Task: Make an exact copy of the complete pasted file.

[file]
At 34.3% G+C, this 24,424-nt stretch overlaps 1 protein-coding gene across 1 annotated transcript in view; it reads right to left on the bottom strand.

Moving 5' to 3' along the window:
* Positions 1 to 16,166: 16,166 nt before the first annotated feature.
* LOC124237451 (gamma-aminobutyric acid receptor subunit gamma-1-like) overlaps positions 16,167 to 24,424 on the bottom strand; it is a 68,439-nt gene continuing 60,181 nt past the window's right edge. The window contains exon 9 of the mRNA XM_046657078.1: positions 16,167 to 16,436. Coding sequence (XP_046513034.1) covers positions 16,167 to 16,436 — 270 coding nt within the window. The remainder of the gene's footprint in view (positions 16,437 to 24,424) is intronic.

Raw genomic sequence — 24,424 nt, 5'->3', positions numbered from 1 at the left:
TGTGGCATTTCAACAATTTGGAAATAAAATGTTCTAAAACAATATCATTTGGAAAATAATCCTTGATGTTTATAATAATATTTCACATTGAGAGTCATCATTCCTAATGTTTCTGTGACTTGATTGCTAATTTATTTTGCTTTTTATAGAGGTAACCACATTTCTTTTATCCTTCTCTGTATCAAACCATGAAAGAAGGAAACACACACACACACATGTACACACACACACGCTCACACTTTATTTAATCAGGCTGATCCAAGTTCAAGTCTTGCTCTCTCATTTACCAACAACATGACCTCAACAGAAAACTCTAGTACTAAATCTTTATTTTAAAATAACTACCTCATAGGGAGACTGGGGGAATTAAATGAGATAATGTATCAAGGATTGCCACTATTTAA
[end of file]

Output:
At 34.3% G+C, this 24,424-nt stretch overlaps 1 protein-coding gene across 1 annotated transcript in view; it reads right to left on the bottom strand.

Moving 5' to 3' along the window:
* Positions 1 to 16,166: 16,166 nt before the first annotated feature.
* LOC124237451 (gamma-aminobutyric acid receptor subunit gamma-1-like) overlaps positions 16,167 to 24,424 on the bottom strand; it is a 68,439-nt gene continuing 60,181 nt past the window's right edge. The window contains exon 9 of the mRNA XM_046657078.1: positions 16,167 to 16,436. Coding sequence (XP_046513034.1) covers positions 16,167 to 16,436 — 270 coding nt within the window. The remainder of the gene's footprint in view (positions 16,437 to 24,424) is intronic.

Raw genomic sequence — 24,424 nt, 5'->3', positions numbered from 1 at the left:
TGTGGCATTTCAACAATTTGGAAATAAAATGTTCTAAAACAATATCATTTGGAAAATAATCCTTGATGTTTATAATAATATTTCACATTGAGAGTCATCATTCCTAATGTTTCTGTGACTTGATTGCTAATTTATTTTGCTTTTTATAGAGGTAACCACATTTCTTTTATCCTTCTCTGTATCAAACCATGAAAGAAGGAAACACACACACACACATGTACACACACACACGCTCACACTTTATTTAATCAGGCTGATCCAAGTTCAAGTCTTGCTCTCTCATTTACCAACAACATGACCTCAACAGAAAACTCTAGTACTAAATCTTTATTTTAAAATAACTACCTCATAGGGAGACTGGGGGAATTAAATGAGATAATGTATCAAGGATTGCCACTATTTAA